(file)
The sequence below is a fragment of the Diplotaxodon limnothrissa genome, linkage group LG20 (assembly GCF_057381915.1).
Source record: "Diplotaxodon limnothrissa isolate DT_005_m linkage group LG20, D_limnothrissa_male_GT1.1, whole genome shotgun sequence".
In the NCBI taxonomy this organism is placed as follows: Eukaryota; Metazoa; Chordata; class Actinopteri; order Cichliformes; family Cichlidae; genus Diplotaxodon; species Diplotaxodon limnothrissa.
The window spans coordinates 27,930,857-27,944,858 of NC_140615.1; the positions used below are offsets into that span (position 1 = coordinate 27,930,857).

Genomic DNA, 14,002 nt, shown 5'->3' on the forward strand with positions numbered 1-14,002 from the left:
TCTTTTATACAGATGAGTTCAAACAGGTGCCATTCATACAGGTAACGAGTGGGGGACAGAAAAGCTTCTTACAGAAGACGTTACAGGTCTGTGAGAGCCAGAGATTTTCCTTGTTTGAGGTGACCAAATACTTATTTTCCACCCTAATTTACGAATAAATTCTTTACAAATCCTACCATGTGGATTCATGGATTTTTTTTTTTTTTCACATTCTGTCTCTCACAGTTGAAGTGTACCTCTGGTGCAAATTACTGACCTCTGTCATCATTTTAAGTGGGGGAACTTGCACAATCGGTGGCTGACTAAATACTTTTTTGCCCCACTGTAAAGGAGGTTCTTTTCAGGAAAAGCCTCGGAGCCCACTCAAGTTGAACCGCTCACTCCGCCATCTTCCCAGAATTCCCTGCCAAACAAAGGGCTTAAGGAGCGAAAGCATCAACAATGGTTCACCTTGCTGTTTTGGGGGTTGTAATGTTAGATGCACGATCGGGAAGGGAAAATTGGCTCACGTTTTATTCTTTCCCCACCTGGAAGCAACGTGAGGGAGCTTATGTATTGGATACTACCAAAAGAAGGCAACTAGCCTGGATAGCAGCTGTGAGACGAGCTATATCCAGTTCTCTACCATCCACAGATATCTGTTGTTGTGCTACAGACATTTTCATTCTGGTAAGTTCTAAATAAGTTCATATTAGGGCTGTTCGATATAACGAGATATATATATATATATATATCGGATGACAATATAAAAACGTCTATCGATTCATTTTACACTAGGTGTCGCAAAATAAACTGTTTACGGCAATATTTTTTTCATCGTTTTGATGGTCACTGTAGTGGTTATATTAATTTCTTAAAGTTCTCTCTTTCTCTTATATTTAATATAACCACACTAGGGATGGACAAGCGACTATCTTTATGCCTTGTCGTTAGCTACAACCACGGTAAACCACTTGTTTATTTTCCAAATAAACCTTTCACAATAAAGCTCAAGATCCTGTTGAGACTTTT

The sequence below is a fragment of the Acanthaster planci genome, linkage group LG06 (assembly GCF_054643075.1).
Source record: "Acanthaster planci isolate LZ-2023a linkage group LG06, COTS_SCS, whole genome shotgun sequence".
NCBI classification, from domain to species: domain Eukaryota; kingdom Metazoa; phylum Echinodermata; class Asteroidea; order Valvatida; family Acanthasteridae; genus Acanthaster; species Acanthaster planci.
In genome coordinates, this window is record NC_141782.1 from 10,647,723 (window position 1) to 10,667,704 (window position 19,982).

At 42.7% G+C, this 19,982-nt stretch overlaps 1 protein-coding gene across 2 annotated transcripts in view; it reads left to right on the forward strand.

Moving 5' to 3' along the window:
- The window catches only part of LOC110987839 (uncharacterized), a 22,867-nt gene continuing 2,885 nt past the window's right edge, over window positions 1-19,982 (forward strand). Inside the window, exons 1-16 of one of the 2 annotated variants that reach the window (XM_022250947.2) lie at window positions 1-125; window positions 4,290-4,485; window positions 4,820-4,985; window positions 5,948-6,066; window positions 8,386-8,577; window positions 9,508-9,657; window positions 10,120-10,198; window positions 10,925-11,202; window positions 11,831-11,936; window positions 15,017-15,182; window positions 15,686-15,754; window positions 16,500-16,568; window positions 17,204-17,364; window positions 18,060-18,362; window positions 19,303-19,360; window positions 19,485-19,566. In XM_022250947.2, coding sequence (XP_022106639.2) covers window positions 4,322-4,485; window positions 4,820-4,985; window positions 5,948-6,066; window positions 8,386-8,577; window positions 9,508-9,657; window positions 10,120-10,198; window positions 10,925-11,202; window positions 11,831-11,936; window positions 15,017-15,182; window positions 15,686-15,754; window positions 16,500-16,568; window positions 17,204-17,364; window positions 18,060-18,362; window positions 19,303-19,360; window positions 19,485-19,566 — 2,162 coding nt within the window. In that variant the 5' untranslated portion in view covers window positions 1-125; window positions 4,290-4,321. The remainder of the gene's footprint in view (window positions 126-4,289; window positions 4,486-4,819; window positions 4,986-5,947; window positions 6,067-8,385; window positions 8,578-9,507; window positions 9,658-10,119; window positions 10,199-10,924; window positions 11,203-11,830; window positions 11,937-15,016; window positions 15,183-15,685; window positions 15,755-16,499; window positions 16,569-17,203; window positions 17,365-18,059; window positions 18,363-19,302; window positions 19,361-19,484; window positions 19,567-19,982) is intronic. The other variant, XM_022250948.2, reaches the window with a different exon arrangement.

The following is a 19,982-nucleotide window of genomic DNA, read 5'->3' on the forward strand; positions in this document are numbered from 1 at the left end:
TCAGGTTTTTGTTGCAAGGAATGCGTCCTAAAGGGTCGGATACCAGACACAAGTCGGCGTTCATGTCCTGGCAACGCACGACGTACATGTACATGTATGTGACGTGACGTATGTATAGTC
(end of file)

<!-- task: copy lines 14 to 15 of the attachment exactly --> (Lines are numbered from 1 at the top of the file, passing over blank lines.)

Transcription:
The following is a 19,982-nucleotide window of genomic DNA, read 5'->3' on the forward strand; positions in this document are numbered from 1 at the left end:
TCAGGTTTTTGTTGCAAGGAATGCGTCCTAAAGGGTCGGATACCAGACACAAGTCGGCGTTCATGTCCTGGCAACGCACGACGTACATGTACATGTATGTGACGTGACGTATGTATAGTC